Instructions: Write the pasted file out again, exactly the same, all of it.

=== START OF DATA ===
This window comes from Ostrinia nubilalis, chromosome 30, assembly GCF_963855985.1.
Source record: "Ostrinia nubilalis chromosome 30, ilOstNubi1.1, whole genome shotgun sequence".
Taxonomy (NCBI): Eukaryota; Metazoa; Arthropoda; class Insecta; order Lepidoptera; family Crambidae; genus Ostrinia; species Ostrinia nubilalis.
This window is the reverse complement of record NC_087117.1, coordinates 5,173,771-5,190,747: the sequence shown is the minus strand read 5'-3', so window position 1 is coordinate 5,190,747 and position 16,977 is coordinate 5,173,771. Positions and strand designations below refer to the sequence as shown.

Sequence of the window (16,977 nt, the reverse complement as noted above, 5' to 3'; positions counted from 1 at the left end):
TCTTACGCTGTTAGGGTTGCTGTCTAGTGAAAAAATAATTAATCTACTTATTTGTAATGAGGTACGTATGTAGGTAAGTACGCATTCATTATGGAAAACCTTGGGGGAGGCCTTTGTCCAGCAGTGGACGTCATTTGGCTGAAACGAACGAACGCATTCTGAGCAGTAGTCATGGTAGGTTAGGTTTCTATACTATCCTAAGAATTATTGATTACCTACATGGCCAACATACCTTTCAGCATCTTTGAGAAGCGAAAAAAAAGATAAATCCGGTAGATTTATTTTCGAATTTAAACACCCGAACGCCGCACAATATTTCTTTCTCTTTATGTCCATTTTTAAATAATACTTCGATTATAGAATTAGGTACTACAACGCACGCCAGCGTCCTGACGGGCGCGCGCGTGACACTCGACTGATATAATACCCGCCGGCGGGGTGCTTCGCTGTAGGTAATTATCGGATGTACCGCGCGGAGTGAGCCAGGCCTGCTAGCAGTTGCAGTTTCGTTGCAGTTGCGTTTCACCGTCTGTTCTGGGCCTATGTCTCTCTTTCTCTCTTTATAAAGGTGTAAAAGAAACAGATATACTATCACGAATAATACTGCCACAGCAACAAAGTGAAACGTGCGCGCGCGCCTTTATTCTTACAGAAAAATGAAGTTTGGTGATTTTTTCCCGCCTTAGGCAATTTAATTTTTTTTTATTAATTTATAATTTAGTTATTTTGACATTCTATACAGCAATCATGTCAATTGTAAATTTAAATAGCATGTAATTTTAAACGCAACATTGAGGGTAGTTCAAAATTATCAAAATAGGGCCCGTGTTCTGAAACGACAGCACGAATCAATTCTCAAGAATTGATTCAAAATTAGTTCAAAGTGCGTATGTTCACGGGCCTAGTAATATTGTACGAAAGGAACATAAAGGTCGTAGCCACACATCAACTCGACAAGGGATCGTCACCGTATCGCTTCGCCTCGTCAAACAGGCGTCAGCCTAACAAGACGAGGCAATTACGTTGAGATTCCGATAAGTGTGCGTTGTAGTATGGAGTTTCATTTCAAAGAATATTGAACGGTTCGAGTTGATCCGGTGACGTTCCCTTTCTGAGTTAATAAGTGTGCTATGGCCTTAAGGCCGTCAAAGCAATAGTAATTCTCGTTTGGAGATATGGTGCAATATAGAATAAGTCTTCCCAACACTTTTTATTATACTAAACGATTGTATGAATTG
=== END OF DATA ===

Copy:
This window comes from Ostrinia nubilalis, chromosome 30, assembly GCF_963855985.1.
Source record: "Ostrinia nubilalis chromosome 30, ilOstNubi1.1, whole genome shotgun sequence".
Taxonomy (NCBI): Eukaryota; Metazoa; Arthropoda; class Insecta; order Lepidoptera; family Crambidae; genus Ostrinia; species Ostrinia nubilalis.
This window is the reverse complement of record NC_087117.1, coordinates 5,173,771-5,190,747: the sequence shown is the minus strand read 5'-3', so window position 1 is coordinate 5,190,747 and position 16,977 is coordinate 5,173,771. Positions and strand designations below refer to the sequence as shown.

Sequence of the window (16,977 nt, the reverse complement as noted above, 5' to 3'; positions counted from 1 at the left end):
TCTTACGCTGTTAGGGTTGCTGTCTAGTGAAAAAATAATTAATCTACTTATTTGTAATGAGGTACGTATGTAGGTAAGTACGCATTCATTATGGAAAACCTTGGGGGAGGCCTTTGTCCAGCAGTGGACGTCATTTGGCTGAAACGAACGAACGCATTCTGAGCAGTAGTCATGGTAGGTTAGGTTTCTATACTATCCTAAGAATTATTGATTACCTACATGGCCAACATACCTTTCAGCATCTTTGAGAAGCGAAAAAAAAGATAAATCCGGTAGATTTATTTTCGAATTTAAACACCCGAACGCCGCACAATATTTCTTTCTCTTTATGTCCATTTTTAAATAATACTTCGATTATAGAATTAGGTACTACAACGCACGCCAGCGTCCTGACGGGCGCGCGCGTGACACTCGACTGATATAATACCCGCCGGCGGGGTGCTTCGCTGTAGGTAATTATCGGATGTACCGCGCGGAGTGAGCCAGGCCTGCTAGCAGTTGCAGTTTCGTTGCAGTTGCGTTTCACCGTCTGTTCTGGGCCTATGTCTCTCTTTCTCTCTTTATAAAGGTGTAAAAGAAACAGATATACTATCACGAATAATACTGCCACAGCAACAAAGTGAAACGTGCGCGCGCGCCTTTATTCTTACAGAAAAATGAAGTTTGGTGATTTTTTCCCGCCTTAGGCAATTTAATTTTTTTTTATTAATTTATAATTTAGTTATTTTGACATTCTATACAGCAATCATGTCAATTGTAAATTTAAATAGCATGTAATTTTAAACGCAACATTGAGGGTAGTTCAAAATTATCAAAATAGGGCCCGTGTTCTGAAACGACAGCACGAATCAATTCTCAAGAATTGATTCAAAATTAGTTCAAAGTGCGTATGTTCACGGGCCTAGTAATATTGTACGAAAGGAACATAAAGGTCGTAGCCACACATCAACTCGACAAGGGATCGTCACCGTATCGCTTCGCCTCGTCAAACAGGCGTCAGCCTAACAAGACGAGGCAATTACGTTGAGATTCCGATAAGTGTGCGTTGTAGTATGGAGTTTCATTTCAAAGAATATTGAACGGTTCGAGTTGATCCGGTGACGTTCCCTTTCTGAGTTAATAAGTGTGCTATGGCCTTAAGGCCGTCAAAGCAATAGTAATTCTCGTTTGGAGATATGGTGCAATATAGAATAAGTCTTCCCAACACTTTTTATTATACTAAACGATTGTATGAATTG